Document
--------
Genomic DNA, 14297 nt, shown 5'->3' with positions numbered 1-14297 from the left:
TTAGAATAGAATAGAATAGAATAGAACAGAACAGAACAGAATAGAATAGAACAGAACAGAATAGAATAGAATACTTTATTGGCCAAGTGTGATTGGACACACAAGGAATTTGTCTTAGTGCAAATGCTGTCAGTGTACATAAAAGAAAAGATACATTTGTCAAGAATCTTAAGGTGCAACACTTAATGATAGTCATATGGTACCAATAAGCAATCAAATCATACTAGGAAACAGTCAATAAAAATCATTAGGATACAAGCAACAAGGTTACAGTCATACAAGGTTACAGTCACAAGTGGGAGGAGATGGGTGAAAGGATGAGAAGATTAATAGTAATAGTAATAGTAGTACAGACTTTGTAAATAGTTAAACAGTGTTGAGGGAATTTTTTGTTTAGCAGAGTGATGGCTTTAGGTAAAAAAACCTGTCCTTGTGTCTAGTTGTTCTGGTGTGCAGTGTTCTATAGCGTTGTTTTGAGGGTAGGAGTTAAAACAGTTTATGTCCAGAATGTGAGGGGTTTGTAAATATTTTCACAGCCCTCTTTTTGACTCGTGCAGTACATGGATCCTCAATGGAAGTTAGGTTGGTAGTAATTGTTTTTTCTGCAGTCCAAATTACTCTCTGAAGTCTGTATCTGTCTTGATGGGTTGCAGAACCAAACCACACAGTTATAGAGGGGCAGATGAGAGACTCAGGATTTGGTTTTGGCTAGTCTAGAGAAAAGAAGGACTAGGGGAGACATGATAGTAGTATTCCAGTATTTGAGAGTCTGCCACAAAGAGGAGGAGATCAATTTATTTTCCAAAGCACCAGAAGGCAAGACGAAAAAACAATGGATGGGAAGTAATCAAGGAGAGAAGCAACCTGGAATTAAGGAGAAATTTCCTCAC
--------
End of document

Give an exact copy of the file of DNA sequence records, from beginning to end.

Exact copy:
Genomic DNA, 14297 nt, shown 5'->3' with positions numbered 1-14297 from the left:
TTAGAATAGAATAGAATAGAATAGAACAGAACAGAACAGAATAGAATAGAACAGAACAGAATAGAATAGAATACTTTATTGGCCAAGTGTGATTGGACACACAAGGAATTTGTCTTAGTGCAAATGCTGTCAGTGTACATAAAAGAAAAGATACATTTGTCAAGAATCTTAAGGTGCAACACTTAATGATAGTCATATGGTACCAATAAGCAATCAAATCATACTAGGAAACAGTCAATAAAAATCATTAGGATACAAGCAACAAGGTTACAGTCATACAAGGTTACAGTCACAAGTGGGAGGAGATGGGTGAAAGGATGAGAAGATTAATAGTAATAGTAATAGTAGTACAGACTTTGTAAATAGTTAAACAGTGTTGAGGGAATTTTTTGTTTAGCAGAGTGATGGCTTTAGGTAAAAAAACCTGTCCTTGTGTCTAGTTGTTCTGGTGTGCAGTGTTCTATAGCGTTGTTTTGAGGGTAGGAGTTAAAACAGTTTATGTCCAGAATGTGAGGGGTTTGTAAATATTTTCACAGCCCTCTTTTTGACTCGTGCAGTACATGGATCCTCAATGGAAGTTAGGTTGGTAGTAATTGTTTTTTCTGCAGTCCAAATTACTCTCTGAAGTCTGTATCTGTCTTGATGGGTTGCAGAACCAAACCACACAGTTATAGAGGGGCAGATGAGAGACTCAGGATTTGGTTTTGGCTAGTCTAGAGAAAAGAAGGACTAGGGGAGACATGATAGTAGTATTCCAGTATTTGAGAGTCTGCCACAAAGAGGAGGAGATCAATTTATTTTCCAAAGCACCAGAAGGCAAGACGAAAAAACAATGGATGGGAAGTAATCAAGGAGAGAAGCAACCTGGAATTAAGGAGAAATTTCCTCAC